Experimental archaeology: The traditional way of quarrying soapstone

Eva Stavsøien extracting soapstone the traditional way with a pick axe

Eva Stavsøien extracting soapstone the traditional way

Experimental archaeology in old building stone quarries is a rare activity. But not so for Norwegian stone carver Eva Stavsøien. She asked herself how soapstone was extracted in the Middle Ages. Bringing handmade pickaxes, she went to an abandoned quarry to find out. The work? Not as hard as we often tend to think about traditional quarrying. Read and watch video!

Planning the experiment

Eva works with the Restoration Workshop of Nidaros Cathedral in Trondheim and knows how to carve and dress soft soapstone, the key building stone at the cathedral. A few years ago she tested extraction of soapstone cooking vessels, the way it was done during the Viking and Middle Ages in Norway (and worldwide): by carving a roughly circular trench (or channel) around the desired pot and loosening it from the bedrock with a chisel or wedge. Experience and inspiration were collected, leading to the bigger experiment – in the summer of 2011 – along the same line as vessel extraction: Copying medieval quarrying of soapstone for building purposes, as we know it from investigations in several Norwegian quarries.

Roughouts of soapstone vessels in various stages of production. Viking Age, Hisaasen quarry, South Norway

Roughouts of soapstone vessels in various stages of production. Viking Age, Hisaasen quarry, South Norway

Traces of medieval extraction of soapstone ashlars at the Bakkaune qyarry in Trondheim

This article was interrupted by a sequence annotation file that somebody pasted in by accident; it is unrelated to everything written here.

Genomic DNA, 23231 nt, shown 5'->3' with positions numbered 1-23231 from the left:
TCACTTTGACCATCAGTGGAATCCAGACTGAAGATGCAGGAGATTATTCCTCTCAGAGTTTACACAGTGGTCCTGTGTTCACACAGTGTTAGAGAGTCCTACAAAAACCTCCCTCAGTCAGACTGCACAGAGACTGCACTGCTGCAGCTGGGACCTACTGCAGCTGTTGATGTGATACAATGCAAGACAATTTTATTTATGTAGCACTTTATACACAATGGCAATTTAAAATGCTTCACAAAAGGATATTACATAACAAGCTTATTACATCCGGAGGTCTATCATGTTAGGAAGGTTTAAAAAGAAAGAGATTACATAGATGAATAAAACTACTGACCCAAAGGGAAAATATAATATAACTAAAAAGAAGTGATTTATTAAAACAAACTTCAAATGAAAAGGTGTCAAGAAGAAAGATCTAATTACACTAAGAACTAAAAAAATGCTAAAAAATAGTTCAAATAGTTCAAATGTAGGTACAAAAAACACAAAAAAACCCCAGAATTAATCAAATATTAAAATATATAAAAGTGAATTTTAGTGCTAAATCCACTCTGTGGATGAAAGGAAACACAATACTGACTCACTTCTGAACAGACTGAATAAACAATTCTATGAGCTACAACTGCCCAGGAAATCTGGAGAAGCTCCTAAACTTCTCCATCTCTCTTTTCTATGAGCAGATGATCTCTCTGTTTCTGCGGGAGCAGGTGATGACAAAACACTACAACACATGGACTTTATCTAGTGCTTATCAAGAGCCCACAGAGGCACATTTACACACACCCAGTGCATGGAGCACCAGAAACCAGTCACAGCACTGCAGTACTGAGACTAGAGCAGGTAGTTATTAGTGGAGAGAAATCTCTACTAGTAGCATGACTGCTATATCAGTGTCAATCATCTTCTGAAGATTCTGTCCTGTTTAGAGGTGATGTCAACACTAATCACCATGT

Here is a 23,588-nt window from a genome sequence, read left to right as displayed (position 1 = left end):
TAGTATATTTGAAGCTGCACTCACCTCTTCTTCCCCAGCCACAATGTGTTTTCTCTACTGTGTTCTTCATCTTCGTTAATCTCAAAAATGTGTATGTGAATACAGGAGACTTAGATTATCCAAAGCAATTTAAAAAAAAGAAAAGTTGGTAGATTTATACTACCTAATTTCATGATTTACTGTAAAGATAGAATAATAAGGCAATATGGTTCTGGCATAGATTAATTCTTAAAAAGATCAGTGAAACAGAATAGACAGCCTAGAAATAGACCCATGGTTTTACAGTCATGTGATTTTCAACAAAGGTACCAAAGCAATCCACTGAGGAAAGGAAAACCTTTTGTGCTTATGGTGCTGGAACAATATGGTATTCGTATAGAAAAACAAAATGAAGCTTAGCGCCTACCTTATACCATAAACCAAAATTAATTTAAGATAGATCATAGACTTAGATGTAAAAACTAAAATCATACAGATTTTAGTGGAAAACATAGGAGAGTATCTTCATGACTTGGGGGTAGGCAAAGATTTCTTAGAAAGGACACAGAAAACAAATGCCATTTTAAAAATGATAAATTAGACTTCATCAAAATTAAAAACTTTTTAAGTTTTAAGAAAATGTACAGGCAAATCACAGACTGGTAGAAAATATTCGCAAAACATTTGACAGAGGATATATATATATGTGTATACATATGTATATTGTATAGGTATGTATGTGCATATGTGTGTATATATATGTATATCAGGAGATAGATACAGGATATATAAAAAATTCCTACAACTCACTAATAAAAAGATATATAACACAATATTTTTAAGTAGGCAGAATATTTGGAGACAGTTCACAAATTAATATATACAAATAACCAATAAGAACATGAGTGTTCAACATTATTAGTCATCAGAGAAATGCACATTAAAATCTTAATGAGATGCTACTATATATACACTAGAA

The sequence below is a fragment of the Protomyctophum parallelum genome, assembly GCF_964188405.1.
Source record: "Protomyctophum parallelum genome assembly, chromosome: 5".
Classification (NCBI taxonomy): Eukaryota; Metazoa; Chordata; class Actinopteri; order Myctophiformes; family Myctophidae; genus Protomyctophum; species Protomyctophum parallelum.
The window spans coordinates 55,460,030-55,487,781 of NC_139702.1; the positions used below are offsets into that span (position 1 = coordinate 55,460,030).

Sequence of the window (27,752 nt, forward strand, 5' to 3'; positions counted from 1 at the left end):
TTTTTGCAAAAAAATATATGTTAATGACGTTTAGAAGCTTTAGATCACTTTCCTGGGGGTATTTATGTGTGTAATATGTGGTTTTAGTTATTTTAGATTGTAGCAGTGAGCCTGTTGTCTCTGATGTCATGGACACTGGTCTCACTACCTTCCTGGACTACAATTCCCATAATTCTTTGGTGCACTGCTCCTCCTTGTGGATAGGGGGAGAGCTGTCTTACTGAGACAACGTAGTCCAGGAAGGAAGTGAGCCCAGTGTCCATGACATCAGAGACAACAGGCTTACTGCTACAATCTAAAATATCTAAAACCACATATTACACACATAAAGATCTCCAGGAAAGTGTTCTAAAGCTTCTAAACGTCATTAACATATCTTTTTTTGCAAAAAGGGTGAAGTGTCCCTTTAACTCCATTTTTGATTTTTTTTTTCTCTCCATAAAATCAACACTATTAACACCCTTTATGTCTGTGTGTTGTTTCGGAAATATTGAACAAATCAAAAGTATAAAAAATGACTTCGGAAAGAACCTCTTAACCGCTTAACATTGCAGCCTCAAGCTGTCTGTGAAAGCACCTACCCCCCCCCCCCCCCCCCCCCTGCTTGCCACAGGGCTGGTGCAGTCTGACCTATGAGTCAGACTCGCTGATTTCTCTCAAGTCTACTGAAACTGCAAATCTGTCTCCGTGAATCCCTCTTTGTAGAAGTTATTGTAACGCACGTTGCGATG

Traces of medieval extraction of soapstone ashlars at the Bakkaune quarry in Trondheim

She asked the blacksmiths at the Workshop to help in producing copies of medieval pickaxes. Then she got permission from the heritage authorities to carry out her experiment in the abandoned, protected Klungen quarry close to Trondheim. This quarry provided stone for Nidaros Cathedral both in the Middle Ages and the late 19th century, and some 10 years ago we carried out a major archaeological excavation to document the past, and to investigate the potential for further stone quarrying (see references below).

Problems with cracks and fissures

Extracting stone at Klungen with modern methods (drilling, wire sawing) turned out to be a catastrophe – a total failure; the stone simply had too many fissures and cracks, a very common problem in soapstone deposits. And so it was impossible to produce blocks for further reduction to ashlars and sculpture.

In fact, a similar problem was met by the quarrymen more than a century ago. But as they resorted to “old methods”, basically carving out the stone from the bedrock, they were able to produce stone almost as good as in the Middle Ages.

The secret is that it may be easier to control the quality of the desired blocks using manual methods. And in using such “slow” methods, the internal rock stress (common in all rocks) may be released in a gentle way, leading to less cracks and fissures as compared to employing “fast” methods. But there is a problem: Using manual methods is hard work – just the kind of work that the modern stone industry has abandoned in favour of machines.

Making trenches

But how “hard” and time-consuming is it really to carve out blocks? Eva selected her place in the old quarry and began carving out trenches around desired blocks the size of small ashlars, working perpendicular to the foliation (planes of schistosity). Her pickaxes were light and easy to handle; and she reduced effort by carving thin parallel grooves along the sides of the trench, knocking off the middle part as she went downwards.

Video of Eva’s experiment, by Øystein Aarlott Digre, Trondheim, with big thanks!

When her quarry layout was in place and the work went in a rhythmic way, she was able to produce a block, almost a finished ashlar, in about two hours, easily wedging it out along the bottom foliation plane. With more training and optimal quarry layout, the time needed would probably be much less…